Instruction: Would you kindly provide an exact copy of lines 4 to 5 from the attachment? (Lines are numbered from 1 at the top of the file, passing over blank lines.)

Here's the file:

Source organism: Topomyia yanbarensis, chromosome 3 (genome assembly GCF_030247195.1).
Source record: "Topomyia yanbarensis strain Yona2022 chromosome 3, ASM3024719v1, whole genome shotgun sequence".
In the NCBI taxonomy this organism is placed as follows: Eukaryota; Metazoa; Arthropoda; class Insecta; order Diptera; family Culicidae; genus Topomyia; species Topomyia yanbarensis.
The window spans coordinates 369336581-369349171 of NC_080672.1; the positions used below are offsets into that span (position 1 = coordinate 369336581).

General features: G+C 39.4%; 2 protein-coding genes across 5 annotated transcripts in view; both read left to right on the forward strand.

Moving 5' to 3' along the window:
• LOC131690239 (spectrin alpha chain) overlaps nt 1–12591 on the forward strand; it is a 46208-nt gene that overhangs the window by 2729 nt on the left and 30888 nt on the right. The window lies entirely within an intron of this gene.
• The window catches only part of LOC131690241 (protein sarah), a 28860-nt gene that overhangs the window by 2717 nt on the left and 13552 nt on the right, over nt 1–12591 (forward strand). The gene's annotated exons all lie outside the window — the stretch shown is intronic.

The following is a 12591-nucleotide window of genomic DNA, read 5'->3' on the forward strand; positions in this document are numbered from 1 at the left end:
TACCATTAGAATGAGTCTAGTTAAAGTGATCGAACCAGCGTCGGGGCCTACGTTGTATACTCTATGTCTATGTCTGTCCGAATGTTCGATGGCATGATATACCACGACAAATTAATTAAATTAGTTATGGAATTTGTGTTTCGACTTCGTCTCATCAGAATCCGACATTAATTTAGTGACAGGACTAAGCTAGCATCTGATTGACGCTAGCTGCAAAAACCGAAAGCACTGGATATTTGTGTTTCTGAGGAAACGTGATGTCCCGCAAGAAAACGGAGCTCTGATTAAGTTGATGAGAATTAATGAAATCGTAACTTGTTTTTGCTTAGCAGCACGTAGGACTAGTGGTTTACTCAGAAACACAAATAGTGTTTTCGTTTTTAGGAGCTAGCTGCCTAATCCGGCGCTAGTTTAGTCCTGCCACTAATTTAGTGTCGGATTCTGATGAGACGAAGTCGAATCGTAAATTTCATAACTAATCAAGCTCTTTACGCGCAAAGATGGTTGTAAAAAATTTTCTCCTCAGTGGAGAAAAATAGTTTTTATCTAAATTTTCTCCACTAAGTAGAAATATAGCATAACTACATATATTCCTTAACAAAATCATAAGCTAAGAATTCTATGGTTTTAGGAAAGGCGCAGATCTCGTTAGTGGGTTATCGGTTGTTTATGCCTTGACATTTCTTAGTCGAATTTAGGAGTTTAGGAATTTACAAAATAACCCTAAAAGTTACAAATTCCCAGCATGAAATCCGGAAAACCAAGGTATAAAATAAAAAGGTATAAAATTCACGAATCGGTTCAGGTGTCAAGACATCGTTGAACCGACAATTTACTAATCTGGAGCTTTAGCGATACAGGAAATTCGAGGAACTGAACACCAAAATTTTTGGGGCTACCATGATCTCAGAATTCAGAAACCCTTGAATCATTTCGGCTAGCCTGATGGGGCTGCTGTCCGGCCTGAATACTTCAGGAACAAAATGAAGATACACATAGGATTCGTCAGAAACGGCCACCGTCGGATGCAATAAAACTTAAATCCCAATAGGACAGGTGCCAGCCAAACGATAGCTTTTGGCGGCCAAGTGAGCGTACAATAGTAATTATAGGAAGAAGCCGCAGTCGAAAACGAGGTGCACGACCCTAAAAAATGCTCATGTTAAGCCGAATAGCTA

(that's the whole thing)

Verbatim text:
The window spans coordinates 369336581-369349171 of NC_080672.1; the positions used below are offsets into that span (position 1 = coordinate 369336581).

General features: G+C 39.4%; 2 protein-coding genes across 5 annotated transcripts in view; both read left to right on the forward strand.